The reach is wide, but it's not this wide
(again, click for full res)
It's been good fun so far, and I've enjoyed it a ton. I'm surprised how quickly the novices have improved, and I think the club has really good reason to be confident going into Lent now, because the first boats should be reinforced well, and the second boats are looking like they could be really strong too, bar maybe a couple of stragglers in the senior squad. I feel like I've improved quite a bit this weekend, and it's been nice to integrate myself through the club a bit more after a term spent almost entirely with the WII IV+. I'll probably be shooting for MII, and maybe MI next term, though I reckon Sarah probably has the first boat covered just through the extra experience she has.

Except for May bumps, I'd say this is probably the highlight of the year as far as rowing goes, and it's a shame that we don't have a training camp in the summer just for the fun of it and to maybe send off the seniors, because it's definitely a great way to spend a week. Even if I am absolutely shattered and my back is aching from spending up to six hours in a boat every day - and I'm not even doing any rowing.

We're off to Barcelona tomorrow afternoon for a break, which I had no idea about until Ian mentioned it at the start of the week. Barcelona is probably my favourite European city, and I'm epicly looking forward to it. I'll do my best to get round the Sagrada Familia and the Parc Guell, because they were the highlights the last time I was there (also the Camp Nou, but that's not really worth visiting again), and then I'll see how things are going for time from there.

I'm in the boat on the far side, in the lead obviously...
So not looking forward to being back in the UK, but I'm still looking forward to the rowing next term, even if the outings are going to be cold and mostly spent fucking about in traffic on the river. The sudden transition back into rowing in Cambridge is at least being sweetened by a surprise appearance in Fairbairns (Downing have scratched because we might not have our boats back and crews prepared in time) coxing a CUWBC alumni IV+ courtesy of an offer from Anna Railton, whose blog is far better than mine, and who is an ex-CUWBC-rower-and-GB-trialist (I got it right this time!). Because clearly the best way to get myself back used to coxing the Cam is to get in a boat with four women I've never met before, and who haven't trained together (at least not recently and in preparation for Fairbairns), and to hurtle down the river in the strongest womens' IV+ I'll have ever been in, most likely by a good margin. Oh yeah, and they'll apparently be wearing the worst kit possible which, as representatives of a boat club currently led by Lizzy Polgreen, is probably going to be pretty damn shocking.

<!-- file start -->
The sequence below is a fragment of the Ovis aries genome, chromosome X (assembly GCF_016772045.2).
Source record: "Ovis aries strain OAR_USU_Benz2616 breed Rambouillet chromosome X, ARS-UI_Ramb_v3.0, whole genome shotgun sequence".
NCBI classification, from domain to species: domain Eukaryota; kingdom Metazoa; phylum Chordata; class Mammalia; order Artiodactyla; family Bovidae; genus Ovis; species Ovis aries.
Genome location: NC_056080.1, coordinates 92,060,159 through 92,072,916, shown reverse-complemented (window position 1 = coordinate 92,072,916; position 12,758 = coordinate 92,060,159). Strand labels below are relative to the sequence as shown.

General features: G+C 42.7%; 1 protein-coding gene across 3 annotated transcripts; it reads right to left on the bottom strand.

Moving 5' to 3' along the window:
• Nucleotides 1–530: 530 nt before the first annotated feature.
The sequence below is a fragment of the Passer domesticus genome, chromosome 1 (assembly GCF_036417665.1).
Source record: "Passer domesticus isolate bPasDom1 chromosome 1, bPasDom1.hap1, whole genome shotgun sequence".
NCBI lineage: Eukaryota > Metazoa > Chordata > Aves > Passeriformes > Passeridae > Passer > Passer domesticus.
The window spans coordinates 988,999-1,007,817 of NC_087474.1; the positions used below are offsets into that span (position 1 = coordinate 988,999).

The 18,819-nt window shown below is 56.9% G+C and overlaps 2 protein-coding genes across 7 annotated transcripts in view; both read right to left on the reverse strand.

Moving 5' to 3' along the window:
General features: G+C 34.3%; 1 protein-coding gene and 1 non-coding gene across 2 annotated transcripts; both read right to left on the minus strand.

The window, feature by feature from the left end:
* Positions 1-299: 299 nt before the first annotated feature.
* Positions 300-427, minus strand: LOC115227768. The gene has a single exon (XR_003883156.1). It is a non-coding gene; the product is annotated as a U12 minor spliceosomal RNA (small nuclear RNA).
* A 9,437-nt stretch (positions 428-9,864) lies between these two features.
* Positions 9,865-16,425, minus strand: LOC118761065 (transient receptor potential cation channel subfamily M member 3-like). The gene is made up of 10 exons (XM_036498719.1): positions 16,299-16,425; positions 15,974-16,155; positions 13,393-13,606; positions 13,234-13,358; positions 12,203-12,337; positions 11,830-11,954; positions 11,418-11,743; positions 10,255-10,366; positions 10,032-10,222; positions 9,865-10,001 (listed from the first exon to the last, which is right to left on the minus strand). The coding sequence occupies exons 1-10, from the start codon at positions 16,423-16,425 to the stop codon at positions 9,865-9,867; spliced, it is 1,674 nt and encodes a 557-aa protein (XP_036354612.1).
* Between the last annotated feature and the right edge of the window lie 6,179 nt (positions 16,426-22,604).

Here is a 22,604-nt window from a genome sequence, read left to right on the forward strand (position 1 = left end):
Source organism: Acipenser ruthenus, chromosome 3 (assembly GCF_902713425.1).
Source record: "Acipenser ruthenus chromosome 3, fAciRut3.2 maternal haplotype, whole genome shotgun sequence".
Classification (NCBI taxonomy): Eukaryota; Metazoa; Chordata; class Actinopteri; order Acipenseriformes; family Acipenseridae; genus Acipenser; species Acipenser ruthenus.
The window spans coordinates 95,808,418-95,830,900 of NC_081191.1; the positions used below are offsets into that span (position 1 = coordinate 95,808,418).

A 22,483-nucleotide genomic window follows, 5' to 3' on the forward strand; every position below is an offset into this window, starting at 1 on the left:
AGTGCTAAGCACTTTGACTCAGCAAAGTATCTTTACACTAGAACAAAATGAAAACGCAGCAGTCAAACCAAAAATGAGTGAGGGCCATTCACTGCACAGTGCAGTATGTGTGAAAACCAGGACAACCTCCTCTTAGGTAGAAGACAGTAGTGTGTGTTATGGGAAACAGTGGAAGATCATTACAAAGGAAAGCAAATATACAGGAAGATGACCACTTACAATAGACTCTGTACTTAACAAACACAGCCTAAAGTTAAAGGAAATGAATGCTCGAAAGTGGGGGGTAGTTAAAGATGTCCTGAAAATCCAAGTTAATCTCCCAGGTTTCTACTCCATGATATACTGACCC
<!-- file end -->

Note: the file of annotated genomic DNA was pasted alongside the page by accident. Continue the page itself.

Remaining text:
A little nervous about it, but it should be a good laugh and I'm looking forward to it. There are definitely far less interesting ways to spend a Wednesday afternoon.

And one final bragging "where I am right now is almost certainly better than where you are" picture to those in the UK...

... and also to those on the CULRC camp in Soustons ;)